One would think Bill Shaw’s hair would look the part of coaching lifer by now, considering he’s been on the job since 1981.
Shaw calls it great genes, what with his mother approaching 90 and healthy. There’s another reason, however, Shaw’s locks aren’t sporting various shades of gray or white.
“The thing I learned early on in my career is if you let everything in coaching bother you, you’d be dead in five years,” the third-year Williamsville North girls basketball coach said shortly after recording his 500th career victory. “You have to move on. You have to forget about it. … I can get really angry with them in practices and get on them, but 10 seconds later it’s forgotten and everything is fine. I think a lot of it is you can’t let the bad things get in the way of the enjoyment of the kids, the practice and games.”
Those thinking about joining the coaching ranks need to save that quote. Why?
That’s the secret for surviving and having success at the scholastic level. Patience and a willingness to work with young people to help them attain their goals within the framework of the team.
There are many coaches who do that well in Western New York, with Shaw perhaps at the head of the class.
“He hasn’t been one to highlight his own career,” said Williamsville East coach and Section VI chairman Chris Durr. “For him to be able to have success at Lockport for a long time and be able to bring that success to a new school in a new district with a new group of kids is impressive. … He really cares about girls basketball.”
Who knew he’d still be in the game nearly 35 years after taking a gig to coach the freshman team at Lockport?
It was at that time he first met then-girls varsity coach Pete Dickinson, who’d become his mentor and lifelong friend. Dickinson later joined Shaw’s coaching staff at Lockport after spending some time as an assistant coach at University at Buffalo and Niagara. He followed Shaw to North for a year before opting to take an assistant’s post closer to his Olcott home at Newfane.
“He probably taught me 90-95 percent of the basketball I know,” Shaw said. “He’s just an outstanding coach. The knowledge he has is unbelievable. There’s no way I would be anywhere close to the amount of wins I have right now if it wasn’t for him.”
Shaw landed his first varsity gig in 1984, as boys coach at Starpoint. After seven seasons of coaching the Spartans, leading them to three Niagara-Orleans League championships, he got bumped from the position by a Starpoint School District employee.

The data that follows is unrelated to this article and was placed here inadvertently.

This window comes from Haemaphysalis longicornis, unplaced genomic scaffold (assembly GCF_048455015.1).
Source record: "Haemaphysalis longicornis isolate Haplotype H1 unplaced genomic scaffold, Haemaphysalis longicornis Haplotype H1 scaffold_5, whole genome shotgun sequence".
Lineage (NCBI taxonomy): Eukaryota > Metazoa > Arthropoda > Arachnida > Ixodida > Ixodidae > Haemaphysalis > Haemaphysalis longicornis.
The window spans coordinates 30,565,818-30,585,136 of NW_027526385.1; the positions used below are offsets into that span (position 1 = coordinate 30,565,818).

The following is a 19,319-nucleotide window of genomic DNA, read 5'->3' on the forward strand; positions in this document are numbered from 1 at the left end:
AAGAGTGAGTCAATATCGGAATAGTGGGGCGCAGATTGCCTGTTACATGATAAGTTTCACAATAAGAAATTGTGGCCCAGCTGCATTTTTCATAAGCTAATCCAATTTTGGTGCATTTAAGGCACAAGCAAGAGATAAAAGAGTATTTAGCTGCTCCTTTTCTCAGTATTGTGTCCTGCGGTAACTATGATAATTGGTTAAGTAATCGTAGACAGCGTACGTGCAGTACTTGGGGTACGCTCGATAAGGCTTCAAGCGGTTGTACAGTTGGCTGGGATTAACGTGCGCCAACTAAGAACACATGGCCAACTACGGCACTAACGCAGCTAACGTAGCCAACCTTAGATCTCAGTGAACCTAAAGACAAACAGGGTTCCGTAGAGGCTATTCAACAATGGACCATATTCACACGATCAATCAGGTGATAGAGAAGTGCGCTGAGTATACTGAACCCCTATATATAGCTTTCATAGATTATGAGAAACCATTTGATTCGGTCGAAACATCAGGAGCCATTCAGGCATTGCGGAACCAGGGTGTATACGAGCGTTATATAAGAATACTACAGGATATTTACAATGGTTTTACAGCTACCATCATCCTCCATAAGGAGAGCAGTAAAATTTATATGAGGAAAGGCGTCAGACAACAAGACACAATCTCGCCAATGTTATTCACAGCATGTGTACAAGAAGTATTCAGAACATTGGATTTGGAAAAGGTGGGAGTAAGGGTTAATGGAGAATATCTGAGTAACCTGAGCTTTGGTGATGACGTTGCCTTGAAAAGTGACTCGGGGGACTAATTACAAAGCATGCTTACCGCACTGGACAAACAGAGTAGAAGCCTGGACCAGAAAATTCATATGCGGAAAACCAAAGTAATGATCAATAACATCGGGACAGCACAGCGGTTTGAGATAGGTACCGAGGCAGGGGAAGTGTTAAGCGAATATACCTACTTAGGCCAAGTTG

While one door slammed, another opened shortly thereafter for Shaw courtesy of Dickinson. Shaw, who continued teaching business in the Lockport School District while coaching at Starpoint, took over the Lady Lions after Dickinson after moved on to UB.
Shaw and basketball basically became synonymous with each other during his time patrolling the Lockport sideline. He guided the Lady Lions to a state title (1994) and 13 Section VI championships.
And he piled up the wins, something he’s continued to do at Williamsville North. Forty-five with the Spartans, who enter the final week of the regular season with a flawless 17-0 record – ranked No. 2 in The News’ Large School poll. Five hundred and counting for his career.
Impressive, but not as impressive as to why he’s still in the game.
“It’s a big part of my life,” Shaw said. “The most important thing to me is the relationships I’ve built over the years with the kids. The wins are great but the kids are what it’s all about. I do it because I love coaching the kids.
“I’ve been fortunate to have a lot of great kids over the years. A lot of talented kids … you have to thank them and the parents especially. … I’ll continue doing it as long as I enjoy it.”
So, what’s more impressive, the hair or the win total?
“Five hundred wins is an amazing, amazing accomplishment,” Durr replied with a laugh. “It’s two things. It means you’ve had a lot of success and you’ve been able to coach a long time. You don’t see many coaches in any sport coach for the amount of years he has. … He’s made a lot of good basketball players over the years.”
Dickson out as coach
Lancaster appointed Eric Rupp as football coach during a board meeting Monday.
He succeeds Chris Dickson, who led the Legends to a 6-3 record in 2015, reaching the Section VI semifinals.
Rupp may be taking the reins but it doesn’t seem like Dickson was ready to pass the torch to his offensive coordinator.
When asked why he wasn’t returning to coach Tuesday, Dickson said: “It wasn’t my decision to step aside.”
Lancaster Athletic Director Brian Wild did not return messages. Coaching appointments are usually on a year-to-year basis.
Dickson, who shared Class AA South Coach of the Year honors with Orchard Park’s Gene Tundo, guided Lancaster to a signature win over then-defending state Class AA champion Jamestown, as the Legends spoiled the Red Raiders’ home opener by handing them their first loss of the season. In that game, Lancaster rolled up more than 600 yards in offense.
The Legends’ offense set 10 team records, including most points in a season (327) with Rupp running that side of the ball.
Dickson, who grew up in Central New York, succeeded legendary coach Len Jankiewicz. In four seasons, Dickson posted a 15-20 record – including a 1-7 first season. He guided Lancaster to winning seasons in 2013 and 2015.
Dickson continues to coach modified lacrosse.
Add Lancaster seniors Parker Shetler and Aubrey Billittier to the list of those earning a chance to play sports at either the NCAA Division I or II level. Shetler will play soccer at St. Bonaventure, while Billittier will play women’s soccer at Division II Edinboro.